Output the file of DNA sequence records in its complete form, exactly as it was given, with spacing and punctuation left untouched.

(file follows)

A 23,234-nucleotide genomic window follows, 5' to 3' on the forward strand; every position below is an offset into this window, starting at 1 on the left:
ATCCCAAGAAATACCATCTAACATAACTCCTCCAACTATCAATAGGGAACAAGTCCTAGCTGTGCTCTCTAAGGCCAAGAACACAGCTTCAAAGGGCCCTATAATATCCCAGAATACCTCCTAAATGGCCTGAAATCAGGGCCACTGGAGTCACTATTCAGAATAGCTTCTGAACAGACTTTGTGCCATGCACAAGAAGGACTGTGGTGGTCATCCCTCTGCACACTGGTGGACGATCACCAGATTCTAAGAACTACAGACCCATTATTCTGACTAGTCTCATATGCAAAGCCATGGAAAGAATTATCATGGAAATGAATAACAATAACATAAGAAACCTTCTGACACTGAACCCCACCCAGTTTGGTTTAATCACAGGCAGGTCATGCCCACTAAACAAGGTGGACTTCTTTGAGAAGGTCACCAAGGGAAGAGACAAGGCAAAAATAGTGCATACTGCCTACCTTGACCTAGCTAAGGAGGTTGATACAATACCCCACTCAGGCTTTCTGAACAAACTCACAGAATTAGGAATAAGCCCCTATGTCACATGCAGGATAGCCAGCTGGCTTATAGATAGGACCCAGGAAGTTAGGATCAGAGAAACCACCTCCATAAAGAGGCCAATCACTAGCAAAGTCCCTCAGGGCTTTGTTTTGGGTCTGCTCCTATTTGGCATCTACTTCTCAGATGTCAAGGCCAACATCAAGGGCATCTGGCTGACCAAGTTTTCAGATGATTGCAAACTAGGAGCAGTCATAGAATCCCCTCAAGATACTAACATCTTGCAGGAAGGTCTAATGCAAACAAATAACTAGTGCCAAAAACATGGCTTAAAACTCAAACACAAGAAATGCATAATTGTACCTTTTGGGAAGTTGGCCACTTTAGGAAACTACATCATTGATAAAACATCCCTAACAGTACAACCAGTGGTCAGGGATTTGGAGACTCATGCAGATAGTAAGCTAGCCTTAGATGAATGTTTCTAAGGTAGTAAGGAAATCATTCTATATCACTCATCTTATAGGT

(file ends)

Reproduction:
A 23,234-nucleotide genomic window follows, 5' to 3' on the forward strand; every position below is an offset into this window, starting at 1 on the left:
ATCCCAAGAAATACCATCTAACATAACTCCTCCAACTATCAATAGGGAACAAGTCCTAGCTGTGCTCTCTAAGGCCAAGAACACAGCTTCAAAGGGCCCTATAATATCCCAGAATACCTCCTAAATGGCCTGAAATCAGGGCCACTGGAGTCACTATTCAGAATAGCTTCTGAACAGACTTTGTGCCATGCACAAGAAGGACTGTGGTGGTCATCCCTCTGCACACTGGTGGACGATCACCAGATTCTAAGAACTACAGACCCATTATTCTGACTAGTCTCATATGCAAAGCCATGGAAAGAATTATCATGGAAATGAATAACAATAACATAAGAAACCTTCTGACACTGAACCCCACCCAGTTTGGTTTAATCACAGGCAGGTCATGCCCACTAAACAAGGTGGACTTCTTTGAGAAGGTCACCAAGGGAAGAGACAAGGCAAAAATAGTGCATACTGCCTACCTTGACCTAGCTAAGGAGGTTGATACAATACCCCACTCAGGCTTTCTGAACAAACTCACAGAATTAGGAATAAGCCCCTATGTCACATGCAGGATAGCCAGCTGGCTTATAGATAGGACCCAGGAAGTTAGGATCAGAGAAACCACCTCCATAAAGAGGCCAATCACTAGCAAAGTCCCTCAGGGCTTTGTTTTGGGTCTGCTCCTATTTGGCATCTACTTCTCAGATGTCAAGGCCAACATCAAGGGCATCTGGCTGACCAAGTTTTCAGATGATTGCAAACTAGGAGCAGTCATAGAATCCCCTCAAGATACTAACATCTTGCAGGAAGGTCTAATGCAAACAAATAACTAGTGCCAAAAACATGGCTTAAAACTCAAACACAAGAAATGCATAATTGTACCTTTTGGGAAGTTGGCCACTTTAGGAAACTACATCATTGATAAAACATCCCTAACAGTACAACCAGTGGTCAGGGATTTGGAGACTCATGCAGATAGTAAGCTAGCCTTAGATGAATGTTTCTAAGGTAGTAAGGAAATCATTCTATATCACTCATCTTATAGGT